Scope2016 - page 29

27
SKIDMORE COLLEGE
It was a mentoring relationship
between Al-
exander Nassief ’16 and Sara Arnell ’82 that boosted
his startup, Rum Dogs, into the top spot in the 2016
Kenneth A. Freirich Business Plan Competition, after
he had fallen just short in previous years.
 The first prize included $20,000 to help imple-
ment his groundbreaking process for aging rum.
He has reduced the time from five years to just six
months by maturing it in the ocean. As of this sum-
mer, Nassief reports, Rum Dogs “is going quite well”;
the funding enabled his company to triple produc-
tion.
 Arnell, a public relations professional based in
New York City, has volunteered in the Freirich con-
test for several years. Watching this year’s competi-
tors make their pitches, she felt, “I wanted to work
with Alex. I had watched him for the past three years
and had a good understanding of what he needed to
break through.”
Nassief says her guidance helped him win, filling
a gap with “her expertise in branding, marketing,
packaging, and selling.” He adds, “I always felt that
the cash prize was very enabling but would be squan-
dered without proper guidance.”
All along, he worked with professors, peers, and
alumni, including competition founder Ken Freirich
’90—all of them exceedingly generous with their
time and experience, says the determined young en-
trepreneur, a native of Dominica. That “diverse group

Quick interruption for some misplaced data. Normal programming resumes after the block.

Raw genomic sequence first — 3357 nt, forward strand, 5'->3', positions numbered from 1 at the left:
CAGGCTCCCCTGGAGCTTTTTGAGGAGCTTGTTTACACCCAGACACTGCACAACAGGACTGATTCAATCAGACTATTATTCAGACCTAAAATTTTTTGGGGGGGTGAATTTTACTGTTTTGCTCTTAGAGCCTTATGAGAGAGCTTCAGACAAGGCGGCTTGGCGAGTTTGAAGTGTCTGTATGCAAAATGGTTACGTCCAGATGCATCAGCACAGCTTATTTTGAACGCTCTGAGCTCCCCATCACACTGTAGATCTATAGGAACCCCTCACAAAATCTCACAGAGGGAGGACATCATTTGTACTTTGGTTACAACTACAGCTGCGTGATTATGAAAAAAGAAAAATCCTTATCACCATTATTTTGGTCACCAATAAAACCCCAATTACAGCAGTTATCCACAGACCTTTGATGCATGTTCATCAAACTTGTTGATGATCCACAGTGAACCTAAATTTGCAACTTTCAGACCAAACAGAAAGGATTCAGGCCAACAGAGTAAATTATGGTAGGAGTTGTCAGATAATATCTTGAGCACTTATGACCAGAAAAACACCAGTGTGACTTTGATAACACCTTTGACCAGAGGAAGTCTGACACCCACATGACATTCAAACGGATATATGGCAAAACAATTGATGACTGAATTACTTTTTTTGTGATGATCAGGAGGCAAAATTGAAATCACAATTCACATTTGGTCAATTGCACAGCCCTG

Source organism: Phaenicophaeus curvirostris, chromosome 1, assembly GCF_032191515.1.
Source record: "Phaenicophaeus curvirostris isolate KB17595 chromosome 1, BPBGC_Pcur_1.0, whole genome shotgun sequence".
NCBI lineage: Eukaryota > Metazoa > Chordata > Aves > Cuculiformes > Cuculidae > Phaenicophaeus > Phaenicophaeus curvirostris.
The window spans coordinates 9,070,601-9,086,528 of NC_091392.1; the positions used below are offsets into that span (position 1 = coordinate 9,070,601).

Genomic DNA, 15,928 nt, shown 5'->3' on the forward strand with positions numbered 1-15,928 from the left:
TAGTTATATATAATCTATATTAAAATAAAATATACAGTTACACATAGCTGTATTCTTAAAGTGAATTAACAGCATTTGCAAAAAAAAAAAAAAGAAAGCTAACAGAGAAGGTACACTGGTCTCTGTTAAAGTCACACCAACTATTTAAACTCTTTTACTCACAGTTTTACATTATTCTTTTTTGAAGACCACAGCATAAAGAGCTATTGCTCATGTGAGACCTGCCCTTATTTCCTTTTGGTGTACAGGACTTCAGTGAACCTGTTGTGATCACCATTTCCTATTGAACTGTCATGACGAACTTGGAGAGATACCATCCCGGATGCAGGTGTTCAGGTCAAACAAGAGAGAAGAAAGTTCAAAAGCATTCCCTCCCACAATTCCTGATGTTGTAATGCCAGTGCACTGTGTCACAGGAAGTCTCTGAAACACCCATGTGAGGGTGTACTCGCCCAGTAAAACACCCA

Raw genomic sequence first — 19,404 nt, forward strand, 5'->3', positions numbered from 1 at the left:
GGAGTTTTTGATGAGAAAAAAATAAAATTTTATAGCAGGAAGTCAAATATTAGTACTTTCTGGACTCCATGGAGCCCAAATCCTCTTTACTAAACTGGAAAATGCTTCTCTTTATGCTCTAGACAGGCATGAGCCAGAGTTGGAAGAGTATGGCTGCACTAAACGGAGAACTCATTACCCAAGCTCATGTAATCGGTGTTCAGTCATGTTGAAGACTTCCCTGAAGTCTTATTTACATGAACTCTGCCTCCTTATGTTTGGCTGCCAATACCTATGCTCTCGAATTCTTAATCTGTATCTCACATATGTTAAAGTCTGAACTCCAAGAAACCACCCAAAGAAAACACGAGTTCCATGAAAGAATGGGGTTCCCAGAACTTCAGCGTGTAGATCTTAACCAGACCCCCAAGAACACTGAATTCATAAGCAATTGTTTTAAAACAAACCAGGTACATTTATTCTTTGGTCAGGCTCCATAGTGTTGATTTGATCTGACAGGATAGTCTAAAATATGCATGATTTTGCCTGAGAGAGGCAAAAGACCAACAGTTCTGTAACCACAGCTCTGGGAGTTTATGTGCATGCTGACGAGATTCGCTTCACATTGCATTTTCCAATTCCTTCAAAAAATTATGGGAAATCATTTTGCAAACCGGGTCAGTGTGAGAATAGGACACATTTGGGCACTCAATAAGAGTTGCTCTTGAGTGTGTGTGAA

of mentors,” he says, “made what Rum Dogs accom-
plished far more possible. Each mentor of mine had a
distinct style, but also incredible wisdom to offer.”
It’s a “two-way street,” Arnell emphasizes. “The
openness of the students to listen, learn, and refine
their work is critical to the process. It’s a real effort in
coming together over a short time period to achieve
a shared goal.” The two communicated via texting,
email, phone, and FaceTime.
Nassief credits Skidmore’s “absolutely nurturing
environment and community full of eclectic ideas”
with exposing him to enriching resources that “made
a world of difference” in his academic, personal, and
professional trajectory. Arnell adds that the college’s
“great liberal arts foundation allows graduates to
pivot and pursue anything they want.”
For Nassief, the mentorship “validated a business
idea”; for Arnell, the teaming was an opportunity
to “drive with a very singular purpose to win.” She
concludes, “If you have had success in your career
and have knowledge and expertise to share, pay it
forward.”
—Helen Edelman ’74
Alex Nassief ’16
Arnel: Charlie Samuels ; Nassief :Zack Bagot
Sara Arnel ’82
For a fledgling business, rounding
out the plan brings in crucial funding.
Dogged entrepreneur
Zak Bagot
Charlie Samuels
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